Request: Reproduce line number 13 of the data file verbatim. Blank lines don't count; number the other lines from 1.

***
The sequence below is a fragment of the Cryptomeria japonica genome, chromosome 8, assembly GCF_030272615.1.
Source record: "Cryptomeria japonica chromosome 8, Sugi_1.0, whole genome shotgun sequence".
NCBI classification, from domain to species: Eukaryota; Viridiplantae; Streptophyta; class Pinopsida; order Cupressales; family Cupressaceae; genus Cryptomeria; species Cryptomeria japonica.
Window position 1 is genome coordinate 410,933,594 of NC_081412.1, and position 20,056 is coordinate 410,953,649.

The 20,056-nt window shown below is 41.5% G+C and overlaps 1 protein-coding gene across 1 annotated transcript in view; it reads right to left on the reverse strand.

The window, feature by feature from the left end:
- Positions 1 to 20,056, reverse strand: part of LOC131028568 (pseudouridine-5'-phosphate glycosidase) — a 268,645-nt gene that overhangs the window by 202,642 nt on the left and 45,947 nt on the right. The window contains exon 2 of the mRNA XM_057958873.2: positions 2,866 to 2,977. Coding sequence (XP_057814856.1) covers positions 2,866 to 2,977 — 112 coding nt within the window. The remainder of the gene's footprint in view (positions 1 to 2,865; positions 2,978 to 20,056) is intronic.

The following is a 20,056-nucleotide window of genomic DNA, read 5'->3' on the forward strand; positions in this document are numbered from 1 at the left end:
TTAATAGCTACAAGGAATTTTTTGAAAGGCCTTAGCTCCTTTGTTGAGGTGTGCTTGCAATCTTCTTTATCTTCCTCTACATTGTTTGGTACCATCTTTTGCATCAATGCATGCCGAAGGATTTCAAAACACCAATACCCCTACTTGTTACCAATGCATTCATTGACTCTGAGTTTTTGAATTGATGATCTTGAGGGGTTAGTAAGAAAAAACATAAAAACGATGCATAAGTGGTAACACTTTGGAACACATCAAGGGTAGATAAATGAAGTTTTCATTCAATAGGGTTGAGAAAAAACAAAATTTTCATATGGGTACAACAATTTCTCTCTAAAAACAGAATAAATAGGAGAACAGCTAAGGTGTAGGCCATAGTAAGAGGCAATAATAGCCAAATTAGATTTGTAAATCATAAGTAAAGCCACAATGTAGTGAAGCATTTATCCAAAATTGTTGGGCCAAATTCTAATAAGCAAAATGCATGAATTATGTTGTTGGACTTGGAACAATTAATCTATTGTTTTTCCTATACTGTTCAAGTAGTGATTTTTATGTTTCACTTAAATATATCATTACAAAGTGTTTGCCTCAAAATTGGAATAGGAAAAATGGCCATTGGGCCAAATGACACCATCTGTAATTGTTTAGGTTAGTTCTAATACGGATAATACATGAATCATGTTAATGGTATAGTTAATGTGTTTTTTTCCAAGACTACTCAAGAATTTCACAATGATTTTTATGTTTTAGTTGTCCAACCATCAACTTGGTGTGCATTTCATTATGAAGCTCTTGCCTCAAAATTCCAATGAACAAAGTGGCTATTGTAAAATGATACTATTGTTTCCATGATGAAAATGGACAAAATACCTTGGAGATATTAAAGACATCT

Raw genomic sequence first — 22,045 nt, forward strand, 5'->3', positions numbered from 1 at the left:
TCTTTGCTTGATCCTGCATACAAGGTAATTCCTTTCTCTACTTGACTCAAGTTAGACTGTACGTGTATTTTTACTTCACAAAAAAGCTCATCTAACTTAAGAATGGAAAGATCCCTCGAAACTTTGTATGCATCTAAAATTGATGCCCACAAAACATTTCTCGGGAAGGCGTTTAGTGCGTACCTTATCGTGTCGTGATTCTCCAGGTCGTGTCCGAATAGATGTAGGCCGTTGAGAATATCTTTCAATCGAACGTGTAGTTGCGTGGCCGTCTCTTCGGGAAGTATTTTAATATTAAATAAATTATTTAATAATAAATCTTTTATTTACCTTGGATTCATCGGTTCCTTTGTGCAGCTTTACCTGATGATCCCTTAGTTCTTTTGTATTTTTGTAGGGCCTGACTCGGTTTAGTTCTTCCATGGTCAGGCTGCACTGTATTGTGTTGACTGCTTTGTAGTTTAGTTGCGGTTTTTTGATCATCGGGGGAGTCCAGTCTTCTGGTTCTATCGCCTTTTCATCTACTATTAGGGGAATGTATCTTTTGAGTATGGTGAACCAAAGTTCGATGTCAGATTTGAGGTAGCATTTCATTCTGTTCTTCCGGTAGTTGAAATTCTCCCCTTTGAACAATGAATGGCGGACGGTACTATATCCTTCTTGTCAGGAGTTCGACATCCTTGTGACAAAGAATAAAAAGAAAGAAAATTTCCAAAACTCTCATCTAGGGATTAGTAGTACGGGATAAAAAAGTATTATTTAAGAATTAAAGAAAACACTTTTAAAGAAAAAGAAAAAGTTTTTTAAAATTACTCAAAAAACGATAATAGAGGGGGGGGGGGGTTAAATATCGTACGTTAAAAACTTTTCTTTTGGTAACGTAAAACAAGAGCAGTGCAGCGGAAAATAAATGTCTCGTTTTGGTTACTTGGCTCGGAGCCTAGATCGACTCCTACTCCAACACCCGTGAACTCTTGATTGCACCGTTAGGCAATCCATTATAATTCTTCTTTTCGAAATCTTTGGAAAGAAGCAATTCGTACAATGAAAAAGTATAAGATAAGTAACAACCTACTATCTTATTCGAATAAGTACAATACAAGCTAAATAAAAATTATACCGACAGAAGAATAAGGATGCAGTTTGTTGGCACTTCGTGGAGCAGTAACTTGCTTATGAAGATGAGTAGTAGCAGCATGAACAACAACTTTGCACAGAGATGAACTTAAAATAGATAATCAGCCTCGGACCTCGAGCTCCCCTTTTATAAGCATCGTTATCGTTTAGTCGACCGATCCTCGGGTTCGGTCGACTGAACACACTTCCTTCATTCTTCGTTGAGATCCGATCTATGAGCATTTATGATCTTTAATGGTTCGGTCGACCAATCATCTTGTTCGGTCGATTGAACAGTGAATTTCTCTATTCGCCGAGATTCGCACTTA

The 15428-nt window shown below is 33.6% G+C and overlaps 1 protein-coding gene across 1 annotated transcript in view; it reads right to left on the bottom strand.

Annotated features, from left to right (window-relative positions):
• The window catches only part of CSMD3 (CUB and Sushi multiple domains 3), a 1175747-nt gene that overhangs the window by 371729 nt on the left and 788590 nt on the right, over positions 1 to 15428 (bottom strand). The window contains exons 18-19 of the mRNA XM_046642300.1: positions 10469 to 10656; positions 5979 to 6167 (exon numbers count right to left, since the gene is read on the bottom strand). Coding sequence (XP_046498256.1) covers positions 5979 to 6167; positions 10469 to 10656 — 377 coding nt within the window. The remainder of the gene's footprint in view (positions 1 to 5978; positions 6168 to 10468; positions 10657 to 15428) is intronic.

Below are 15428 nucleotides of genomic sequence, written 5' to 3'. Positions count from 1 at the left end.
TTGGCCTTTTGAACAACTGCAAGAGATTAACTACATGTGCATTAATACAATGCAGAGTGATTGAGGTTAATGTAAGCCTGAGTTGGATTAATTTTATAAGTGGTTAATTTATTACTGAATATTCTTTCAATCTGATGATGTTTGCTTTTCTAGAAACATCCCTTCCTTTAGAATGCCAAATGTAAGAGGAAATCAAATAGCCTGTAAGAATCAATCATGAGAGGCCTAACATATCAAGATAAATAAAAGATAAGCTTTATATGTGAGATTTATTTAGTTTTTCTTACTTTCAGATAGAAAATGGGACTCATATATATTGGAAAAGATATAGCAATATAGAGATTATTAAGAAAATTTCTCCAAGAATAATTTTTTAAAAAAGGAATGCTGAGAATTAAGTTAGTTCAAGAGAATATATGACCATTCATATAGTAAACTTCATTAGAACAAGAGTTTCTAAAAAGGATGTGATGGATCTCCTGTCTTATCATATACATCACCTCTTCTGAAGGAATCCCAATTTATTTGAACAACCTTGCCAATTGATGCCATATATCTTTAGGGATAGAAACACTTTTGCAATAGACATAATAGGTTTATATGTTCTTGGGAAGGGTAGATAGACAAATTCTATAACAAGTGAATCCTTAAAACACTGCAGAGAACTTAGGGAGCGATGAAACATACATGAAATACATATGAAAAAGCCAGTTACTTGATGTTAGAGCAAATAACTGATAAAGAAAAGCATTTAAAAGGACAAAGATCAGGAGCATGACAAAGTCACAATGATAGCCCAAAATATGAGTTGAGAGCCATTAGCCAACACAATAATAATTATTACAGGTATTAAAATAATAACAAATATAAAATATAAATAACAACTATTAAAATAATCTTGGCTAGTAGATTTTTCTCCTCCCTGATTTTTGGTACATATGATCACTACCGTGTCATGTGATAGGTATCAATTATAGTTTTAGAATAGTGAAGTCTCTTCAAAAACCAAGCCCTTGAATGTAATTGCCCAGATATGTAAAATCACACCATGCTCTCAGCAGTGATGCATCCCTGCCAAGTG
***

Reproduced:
Annotated features, from left to right (window-relative positions):